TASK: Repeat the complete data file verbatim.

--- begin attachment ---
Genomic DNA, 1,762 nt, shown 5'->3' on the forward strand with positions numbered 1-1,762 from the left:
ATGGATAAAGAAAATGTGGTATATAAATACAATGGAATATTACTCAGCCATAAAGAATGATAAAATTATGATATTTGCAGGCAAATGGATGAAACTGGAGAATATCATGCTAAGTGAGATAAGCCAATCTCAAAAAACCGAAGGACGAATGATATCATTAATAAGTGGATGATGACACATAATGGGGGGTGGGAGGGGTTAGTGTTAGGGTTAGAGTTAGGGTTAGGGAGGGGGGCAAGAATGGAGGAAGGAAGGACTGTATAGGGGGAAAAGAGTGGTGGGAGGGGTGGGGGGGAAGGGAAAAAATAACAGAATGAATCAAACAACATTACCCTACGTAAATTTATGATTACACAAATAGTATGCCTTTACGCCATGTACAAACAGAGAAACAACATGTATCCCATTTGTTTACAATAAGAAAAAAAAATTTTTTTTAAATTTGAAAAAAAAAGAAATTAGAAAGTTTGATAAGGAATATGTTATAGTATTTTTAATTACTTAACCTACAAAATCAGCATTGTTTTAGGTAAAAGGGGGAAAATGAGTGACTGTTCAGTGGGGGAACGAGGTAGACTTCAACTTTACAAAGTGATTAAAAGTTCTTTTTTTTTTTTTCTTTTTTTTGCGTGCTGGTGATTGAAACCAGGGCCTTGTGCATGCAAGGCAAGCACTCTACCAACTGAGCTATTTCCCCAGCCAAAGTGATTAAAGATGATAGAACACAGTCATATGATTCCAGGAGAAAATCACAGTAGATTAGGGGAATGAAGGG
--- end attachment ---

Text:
Genomic DNA, 1,762 nt, shown 5'->3' on the forward strand with positions numbered 1-1,762 from the left:
ATGGATAAAGAAAATGTGGTATATAAATACAATGGAATATTACTCAGCCATAAAGAATGATAAAATTATGATATTTGCAGGCAAATGGATGAAACTGGAGAATATCATGCTAAGTGAGATAAGCCAATCTCAAAAAACCGAAGGACGAATGATATCATTAATAAGTGGATGATGACACATAATGGGGGGTGGGAGGGGTTAGTGTTAGGGTTAGAGTTAGGGTTAGGGAGGGGGGCAAGAATGGAGGAAGGAAGGACTGTATAGGGGGAAAAGAGTGGTGGGAGGGGTGGGGGGGAAGGGAAAAAATAACAGAATGAATCAAACAACATTACCCTACGTAAATTTATGATTACACAAATAGTATGCCTTTACGCCATGTACAAACAGAGAAACAACATGTATCCCATTTGTTTACAATAAGAAAAAAAAATTTTTTTTAAATTTGAAAAAAAAAGAAATTAGAAAGTTTGATAAGGAATATGTTATAGTATTTTTAATTACTTAACCTACAAAATCAGCATTGTTTTAGGTAAAAGGGGGAAAATGAGTGACTGTTCAGTGGGGGAACGAGGTAGACTTCAACTTTACAAAGTGATTAAAAGTTCTTTTTTTTTTTTTCTTTTTTTTGCGTGCTGGTGATTGAAACCAGGGCCTTGTGCATGCAAGGCAAGCACTCTACCAACTGAGCTATTTCCCCAGCCAAAGTGATTAAAGATGATAGAACACAGTCATATGATTCCAGGAGAAAATCACAGTAGATTAGGGGAATGAAGGG